Vancouver Maritime Centre: historic bolt hole under threat

In the run up to 1997, and the return of Hong Kong to mainland China, a mood of uncertainty fell over the territory. Hong Kong’s shipping community was not alone in considering an alternative location to set up business.

Jardine Matheson notably de-listed in Hong Kong and listed in Singapore. Among shipping companies, big names such as the TCC Group and Valles Steamship as well as Oak Maritime established a presence in Vancouver along with thousands of Hong Kong citizens. Many stayed including the shipping companies mentioned. Meanwhile Seaspan, which operates out of Hong Kong, has a significant presence in Vancouver today.

Realising it was on to a good thing the government of Canada pushed funding into creating a formal maritime centre – the Vancouver International Maritime Centre. Now for reasons not yet known the same government appears to have pulled the plug on the operation, run so capably over the years by executive director, Kaity Arsoniadis-Stein

A deeply disappointed Ms Arsoniadis-Stein commented: “Our project had a three-year mandate and was completed on time under budget and surpassing all targets. Unfortunately half way through the project both the federal and provincial governments changed and we couldn’t get a further mandate. As you know supporting previous administrations projects isn’t popular!

“I knew the potential for Vancouver regarding attracting intern shipping companies was good. Now as we finish this project I can say it’s actually enormous. It’s a pity we failed to convince the Government.”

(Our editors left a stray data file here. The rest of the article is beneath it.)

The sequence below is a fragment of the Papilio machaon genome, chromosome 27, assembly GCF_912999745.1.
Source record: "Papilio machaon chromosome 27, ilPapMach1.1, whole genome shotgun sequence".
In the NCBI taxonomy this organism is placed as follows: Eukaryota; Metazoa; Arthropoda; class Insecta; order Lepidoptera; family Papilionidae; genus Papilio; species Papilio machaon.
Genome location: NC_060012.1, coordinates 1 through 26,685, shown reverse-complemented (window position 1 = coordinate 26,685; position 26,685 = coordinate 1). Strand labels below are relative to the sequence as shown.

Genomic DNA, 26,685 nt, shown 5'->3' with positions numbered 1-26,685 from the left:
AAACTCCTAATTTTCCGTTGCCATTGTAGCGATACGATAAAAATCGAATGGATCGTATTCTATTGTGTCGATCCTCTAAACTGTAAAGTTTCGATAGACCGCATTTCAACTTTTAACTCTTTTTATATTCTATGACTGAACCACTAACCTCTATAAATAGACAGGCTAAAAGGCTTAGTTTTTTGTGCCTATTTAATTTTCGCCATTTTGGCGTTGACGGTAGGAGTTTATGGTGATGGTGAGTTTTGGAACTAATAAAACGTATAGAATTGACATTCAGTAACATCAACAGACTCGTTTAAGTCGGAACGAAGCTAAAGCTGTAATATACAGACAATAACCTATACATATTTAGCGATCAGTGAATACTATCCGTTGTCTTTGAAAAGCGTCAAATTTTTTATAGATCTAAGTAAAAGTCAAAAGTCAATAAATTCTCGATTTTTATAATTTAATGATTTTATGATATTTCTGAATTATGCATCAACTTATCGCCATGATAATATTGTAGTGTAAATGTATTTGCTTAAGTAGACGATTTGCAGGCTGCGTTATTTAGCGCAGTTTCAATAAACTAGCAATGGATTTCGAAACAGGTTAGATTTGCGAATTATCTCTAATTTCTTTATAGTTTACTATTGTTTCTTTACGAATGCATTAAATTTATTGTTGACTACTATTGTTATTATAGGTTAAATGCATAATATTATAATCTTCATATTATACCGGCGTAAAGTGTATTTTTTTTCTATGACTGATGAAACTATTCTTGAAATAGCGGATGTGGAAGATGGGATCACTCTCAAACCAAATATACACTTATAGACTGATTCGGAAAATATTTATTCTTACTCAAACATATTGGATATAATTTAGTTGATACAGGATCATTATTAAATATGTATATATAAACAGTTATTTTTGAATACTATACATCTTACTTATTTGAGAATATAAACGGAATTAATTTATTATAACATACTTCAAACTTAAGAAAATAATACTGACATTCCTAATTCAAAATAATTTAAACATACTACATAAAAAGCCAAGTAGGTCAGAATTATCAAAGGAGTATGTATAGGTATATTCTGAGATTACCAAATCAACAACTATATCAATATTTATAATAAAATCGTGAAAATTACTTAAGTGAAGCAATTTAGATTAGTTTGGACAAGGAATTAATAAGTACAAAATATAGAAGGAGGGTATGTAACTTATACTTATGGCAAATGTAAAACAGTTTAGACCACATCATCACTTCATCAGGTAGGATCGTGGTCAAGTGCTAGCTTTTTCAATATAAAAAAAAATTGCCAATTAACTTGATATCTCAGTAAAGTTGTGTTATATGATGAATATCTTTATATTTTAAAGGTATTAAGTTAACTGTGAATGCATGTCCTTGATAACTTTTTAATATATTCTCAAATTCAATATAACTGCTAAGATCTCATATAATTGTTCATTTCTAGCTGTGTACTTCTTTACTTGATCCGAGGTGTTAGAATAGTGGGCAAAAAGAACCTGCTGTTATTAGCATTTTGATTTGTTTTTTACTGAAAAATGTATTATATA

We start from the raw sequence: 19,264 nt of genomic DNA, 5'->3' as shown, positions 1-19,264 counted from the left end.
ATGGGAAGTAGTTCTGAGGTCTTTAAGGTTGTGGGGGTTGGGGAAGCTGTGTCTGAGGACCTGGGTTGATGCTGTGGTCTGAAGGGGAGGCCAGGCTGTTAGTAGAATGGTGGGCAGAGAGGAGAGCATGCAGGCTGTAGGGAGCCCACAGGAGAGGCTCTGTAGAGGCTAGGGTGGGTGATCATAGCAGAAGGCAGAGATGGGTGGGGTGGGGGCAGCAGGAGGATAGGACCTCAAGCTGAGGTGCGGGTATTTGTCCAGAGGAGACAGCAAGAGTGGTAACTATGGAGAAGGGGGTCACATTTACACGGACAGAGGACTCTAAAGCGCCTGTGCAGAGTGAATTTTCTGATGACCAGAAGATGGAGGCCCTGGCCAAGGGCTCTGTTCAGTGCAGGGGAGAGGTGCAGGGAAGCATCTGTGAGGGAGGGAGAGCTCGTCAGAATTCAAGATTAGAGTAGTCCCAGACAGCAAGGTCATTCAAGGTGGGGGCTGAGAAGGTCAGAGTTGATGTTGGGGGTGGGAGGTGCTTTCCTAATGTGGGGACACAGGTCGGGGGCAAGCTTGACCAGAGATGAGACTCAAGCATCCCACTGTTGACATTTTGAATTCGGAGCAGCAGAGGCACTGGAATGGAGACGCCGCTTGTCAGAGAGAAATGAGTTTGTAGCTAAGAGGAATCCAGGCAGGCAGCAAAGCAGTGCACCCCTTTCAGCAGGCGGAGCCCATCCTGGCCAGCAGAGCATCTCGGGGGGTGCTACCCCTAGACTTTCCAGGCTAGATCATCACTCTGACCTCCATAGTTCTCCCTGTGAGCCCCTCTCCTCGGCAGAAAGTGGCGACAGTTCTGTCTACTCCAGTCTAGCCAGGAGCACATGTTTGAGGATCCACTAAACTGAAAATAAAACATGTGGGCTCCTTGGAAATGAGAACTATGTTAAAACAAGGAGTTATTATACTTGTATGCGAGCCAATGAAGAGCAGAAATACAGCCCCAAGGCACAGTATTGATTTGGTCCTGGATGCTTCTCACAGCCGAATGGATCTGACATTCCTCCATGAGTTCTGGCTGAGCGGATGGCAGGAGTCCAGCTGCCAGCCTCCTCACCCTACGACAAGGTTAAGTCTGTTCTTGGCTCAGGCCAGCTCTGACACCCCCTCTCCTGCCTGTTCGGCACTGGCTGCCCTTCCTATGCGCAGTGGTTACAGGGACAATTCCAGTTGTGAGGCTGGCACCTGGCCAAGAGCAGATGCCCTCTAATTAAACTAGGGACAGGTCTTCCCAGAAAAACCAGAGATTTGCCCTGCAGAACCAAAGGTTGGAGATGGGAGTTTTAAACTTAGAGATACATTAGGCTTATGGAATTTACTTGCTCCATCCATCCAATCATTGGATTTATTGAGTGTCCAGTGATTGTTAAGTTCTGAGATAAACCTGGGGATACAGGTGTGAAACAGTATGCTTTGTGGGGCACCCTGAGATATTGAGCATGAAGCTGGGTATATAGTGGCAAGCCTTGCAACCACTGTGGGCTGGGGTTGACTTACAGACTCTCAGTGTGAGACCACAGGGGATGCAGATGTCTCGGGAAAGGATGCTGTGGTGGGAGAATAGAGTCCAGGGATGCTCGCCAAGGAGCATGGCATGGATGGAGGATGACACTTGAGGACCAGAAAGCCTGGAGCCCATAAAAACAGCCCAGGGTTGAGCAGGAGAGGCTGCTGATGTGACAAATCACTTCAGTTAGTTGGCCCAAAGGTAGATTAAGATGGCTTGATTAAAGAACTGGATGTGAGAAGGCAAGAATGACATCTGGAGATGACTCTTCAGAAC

In a September 2017 report on Leading Maritime Capitals of the World” Menon Economics said of Vancouver:

The “Maritime Industry in Vancouver is well established and growing” due to the attractive location, strong and transparent banking system and government support in Vancouver.  The report suggests with continued government support, Vancouver “will improve its competitiveness and global position within the maritime industry in the future”.

In February 2017, Monitor Deloitte conducted an EU Shipping Competitiveness Study that concluded: This report benchmarks EU maritime hubs against the 5 leading global hubs, and for the first time, Vancouver makes this list alongside global giants: Singapore, Hong Kong, Shanghai and Dubai.

According to Vancouver’s local business press the funding for the VIMC ran out in March this year with little hope of it being restored.

“The departure of the Vancouver International Maritime Centre (VIMC) looms as a significant loss for more than the city’s global shipping hub aspirations. It will be a major missed opportunity for industry diversification in British Columbia,” said Business Vancouver.

As tensions rise again in Hong Kong, some 27 years after the handover, Vancouver is unlikely to be a first choice. Instead Singapore will reap the benefits.


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